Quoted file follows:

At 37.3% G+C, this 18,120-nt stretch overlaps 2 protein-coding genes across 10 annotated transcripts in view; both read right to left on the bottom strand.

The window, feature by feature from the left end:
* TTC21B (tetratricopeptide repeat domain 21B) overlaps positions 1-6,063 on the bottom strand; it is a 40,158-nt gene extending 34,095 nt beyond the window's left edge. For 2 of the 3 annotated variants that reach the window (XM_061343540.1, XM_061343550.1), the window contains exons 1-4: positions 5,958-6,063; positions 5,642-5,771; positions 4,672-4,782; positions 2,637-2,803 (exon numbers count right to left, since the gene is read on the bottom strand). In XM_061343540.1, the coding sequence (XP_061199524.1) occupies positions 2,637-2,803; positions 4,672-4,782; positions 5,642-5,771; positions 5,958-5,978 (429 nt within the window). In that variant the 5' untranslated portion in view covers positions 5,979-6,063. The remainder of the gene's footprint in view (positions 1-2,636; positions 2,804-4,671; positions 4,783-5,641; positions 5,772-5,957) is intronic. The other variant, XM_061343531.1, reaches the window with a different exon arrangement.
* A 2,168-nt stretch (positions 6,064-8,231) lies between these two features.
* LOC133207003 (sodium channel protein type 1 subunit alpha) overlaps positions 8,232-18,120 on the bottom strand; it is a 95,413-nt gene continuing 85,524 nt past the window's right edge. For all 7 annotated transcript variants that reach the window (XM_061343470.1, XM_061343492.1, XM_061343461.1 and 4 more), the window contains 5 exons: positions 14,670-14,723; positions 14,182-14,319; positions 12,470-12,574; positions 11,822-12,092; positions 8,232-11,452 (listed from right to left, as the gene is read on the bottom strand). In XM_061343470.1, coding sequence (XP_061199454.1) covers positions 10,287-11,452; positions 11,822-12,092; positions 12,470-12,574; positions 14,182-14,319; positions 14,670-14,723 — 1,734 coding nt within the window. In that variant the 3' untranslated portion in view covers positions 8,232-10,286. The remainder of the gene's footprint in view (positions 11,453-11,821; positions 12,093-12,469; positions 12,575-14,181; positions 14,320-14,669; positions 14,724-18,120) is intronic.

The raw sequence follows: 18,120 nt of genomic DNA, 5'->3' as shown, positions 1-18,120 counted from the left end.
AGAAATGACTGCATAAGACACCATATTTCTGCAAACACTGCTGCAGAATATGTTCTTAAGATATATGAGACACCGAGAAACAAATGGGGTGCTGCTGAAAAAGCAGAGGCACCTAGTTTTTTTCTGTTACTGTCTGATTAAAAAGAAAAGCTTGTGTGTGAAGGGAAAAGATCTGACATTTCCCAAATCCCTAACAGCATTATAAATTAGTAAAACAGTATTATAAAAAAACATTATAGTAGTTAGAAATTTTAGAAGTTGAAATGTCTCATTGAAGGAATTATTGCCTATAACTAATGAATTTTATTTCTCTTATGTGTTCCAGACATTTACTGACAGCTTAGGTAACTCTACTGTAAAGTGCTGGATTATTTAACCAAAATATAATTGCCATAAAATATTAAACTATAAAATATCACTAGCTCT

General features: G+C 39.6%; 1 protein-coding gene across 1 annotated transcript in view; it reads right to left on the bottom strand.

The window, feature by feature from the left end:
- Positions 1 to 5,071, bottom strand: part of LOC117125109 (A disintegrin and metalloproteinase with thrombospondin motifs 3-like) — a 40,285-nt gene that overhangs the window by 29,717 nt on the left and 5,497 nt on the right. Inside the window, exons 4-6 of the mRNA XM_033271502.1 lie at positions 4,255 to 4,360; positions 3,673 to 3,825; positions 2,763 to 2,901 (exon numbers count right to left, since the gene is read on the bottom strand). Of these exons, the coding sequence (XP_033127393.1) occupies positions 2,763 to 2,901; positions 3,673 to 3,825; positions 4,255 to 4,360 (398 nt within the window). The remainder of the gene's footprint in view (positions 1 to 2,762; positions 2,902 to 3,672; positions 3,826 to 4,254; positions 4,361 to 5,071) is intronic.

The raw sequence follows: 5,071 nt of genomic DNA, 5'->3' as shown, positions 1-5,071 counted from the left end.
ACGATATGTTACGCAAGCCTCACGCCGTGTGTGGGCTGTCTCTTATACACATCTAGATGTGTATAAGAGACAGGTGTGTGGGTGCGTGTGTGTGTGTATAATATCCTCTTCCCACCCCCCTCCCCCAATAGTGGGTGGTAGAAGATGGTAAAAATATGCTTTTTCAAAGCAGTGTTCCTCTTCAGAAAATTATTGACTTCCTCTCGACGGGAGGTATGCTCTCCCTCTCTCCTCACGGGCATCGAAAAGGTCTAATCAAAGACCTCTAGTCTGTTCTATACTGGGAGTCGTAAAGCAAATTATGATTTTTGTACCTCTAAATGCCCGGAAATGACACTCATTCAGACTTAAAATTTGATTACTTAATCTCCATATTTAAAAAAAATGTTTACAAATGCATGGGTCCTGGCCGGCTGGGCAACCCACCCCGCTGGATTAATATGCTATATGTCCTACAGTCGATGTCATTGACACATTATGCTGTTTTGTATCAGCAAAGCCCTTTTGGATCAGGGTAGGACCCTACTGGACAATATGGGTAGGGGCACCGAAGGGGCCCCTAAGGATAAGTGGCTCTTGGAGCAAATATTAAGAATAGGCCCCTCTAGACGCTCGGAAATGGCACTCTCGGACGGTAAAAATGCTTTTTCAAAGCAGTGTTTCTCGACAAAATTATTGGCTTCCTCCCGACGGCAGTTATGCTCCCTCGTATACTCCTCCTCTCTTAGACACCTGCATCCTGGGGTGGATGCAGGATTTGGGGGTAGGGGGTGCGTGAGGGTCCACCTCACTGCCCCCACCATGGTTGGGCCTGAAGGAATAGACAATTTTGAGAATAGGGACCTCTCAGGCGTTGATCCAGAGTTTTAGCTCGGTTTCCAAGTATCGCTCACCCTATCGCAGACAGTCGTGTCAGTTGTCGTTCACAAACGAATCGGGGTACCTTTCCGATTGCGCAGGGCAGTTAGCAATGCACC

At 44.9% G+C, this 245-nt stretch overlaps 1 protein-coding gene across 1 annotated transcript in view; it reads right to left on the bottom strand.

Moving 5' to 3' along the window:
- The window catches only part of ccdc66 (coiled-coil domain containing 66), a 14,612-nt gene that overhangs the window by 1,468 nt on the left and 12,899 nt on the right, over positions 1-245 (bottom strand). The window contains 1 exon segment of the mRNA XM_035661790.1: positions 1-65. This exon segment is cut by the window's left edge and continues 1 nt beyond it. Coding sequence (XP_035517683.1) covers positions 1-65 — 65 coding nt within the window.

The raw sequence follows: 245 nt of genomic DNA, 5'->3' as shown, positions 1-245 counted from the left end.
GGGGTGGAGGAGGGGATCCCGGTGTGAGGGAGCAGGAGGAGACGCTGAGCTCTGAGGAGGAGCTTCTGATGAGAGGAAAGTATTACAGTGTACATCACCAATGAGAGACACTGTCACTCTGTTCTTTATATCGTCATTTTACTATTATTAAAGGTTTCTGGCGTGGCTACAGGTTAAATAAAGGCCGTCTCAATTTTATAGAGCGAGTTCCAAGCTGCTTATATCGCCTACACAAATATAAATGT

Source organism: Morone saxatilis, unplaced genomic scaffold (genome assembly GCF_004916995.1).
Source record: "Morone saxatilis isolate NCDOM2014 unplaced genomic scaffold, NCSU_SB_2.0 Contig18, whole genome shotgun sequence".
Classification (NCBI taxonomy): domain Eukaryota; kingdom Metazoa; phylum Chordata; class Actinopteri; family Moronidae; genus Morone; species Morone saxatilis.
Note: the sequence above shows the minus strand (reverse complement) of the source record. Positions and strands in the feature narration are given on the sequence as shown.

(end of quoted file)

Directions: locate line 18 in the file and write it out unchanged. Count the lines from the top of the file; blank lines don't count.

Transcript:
Source organism: Morone saxatilis, unplaced genomic scaffold (genome assembly GCF_004916995.1).